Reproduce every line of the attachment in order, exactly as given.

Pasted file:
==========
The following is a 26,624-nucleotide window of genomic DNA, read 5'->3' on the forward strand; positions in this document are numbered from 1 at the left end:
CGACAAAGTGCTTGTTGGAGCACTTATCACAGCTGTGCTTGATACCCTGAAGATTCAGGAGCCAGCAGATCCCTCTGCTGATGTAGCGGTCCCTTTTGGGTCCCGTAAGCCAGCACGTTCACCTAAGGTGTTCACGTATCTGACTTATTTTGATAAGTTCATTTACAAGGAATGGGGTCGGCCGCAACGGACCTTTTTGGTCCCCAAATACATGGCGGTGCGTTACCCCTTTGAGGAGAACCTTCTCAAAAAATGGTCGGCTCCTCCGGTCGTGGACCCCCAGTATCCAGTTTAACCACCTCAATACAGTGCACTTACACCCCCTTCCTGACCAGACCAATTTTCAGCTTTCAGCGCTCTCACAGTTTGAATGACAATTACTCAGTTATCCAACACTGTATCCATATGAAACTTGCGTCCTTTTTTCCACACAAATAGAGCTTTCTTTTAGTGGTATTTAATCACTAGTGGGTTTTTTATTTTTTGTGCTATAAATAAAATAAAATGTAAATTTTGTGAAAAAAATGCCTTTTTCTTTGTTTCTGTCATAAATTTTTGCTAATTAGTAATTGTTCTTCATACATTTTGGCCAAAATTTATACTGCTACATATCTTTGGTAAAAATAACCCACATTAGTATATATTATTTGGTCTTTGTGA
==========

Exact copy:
The following is a 26,624-nucleotide window of genomic DNA, read 5'->3' on the forward strand; positions in this document are numbered from 1 at the left end:
CGACAAAGTGCTTGTTGGAGCACTTATCACAGCTGTGCTTGATACCCTGAAGATTCAGGAGCCAGCAGATCCCTCTGCTGATGTAGCGGTCCCTTTTGGGTCCCGTAAGCCAGCACGTTCACCTAAGGTGTTCACGTATCTGACTTATTTTGATAAGTTCATTTACAAGGAATGGGGTCGGCCGCAACGGACCTTTTTGGTCCCCAAATACATGGCGGTGCGTTACCCCTTTGAGGAGAACCTTCTCAAAAAATGGTCGGCTCCTCCGGTCGTGGACCCCCAGTATCCAGTTTAACCACCTCAATACAGTGCACTTACACCCCCTTCCTGACCAGACCAATTTTCAGCTTTCAGCGCTCTCACAGTTTGAATGACAATTACTCAGTTATCCAACACTGTATCCATATGAAACTTGCGTCCTTTTTTCCACACAAATAGAGCTTTCTTTTAGTGGTATTTAATCACTAGTGGGTTTTTTATTTTTTGTGCTATAAATAAAATAAAATGTAAATTTTGTGAAAAAAATGCCTTTTTCTTTGTTTCTGTCATAAATTTTTGCTAATTAGTAATTGTTCTTCATACATTTTGGCCAAAATTTATACTGCTACATATCTTTGGTAAAAATAACCCACATTAGTATATATTATTTGGTCTTTGTGA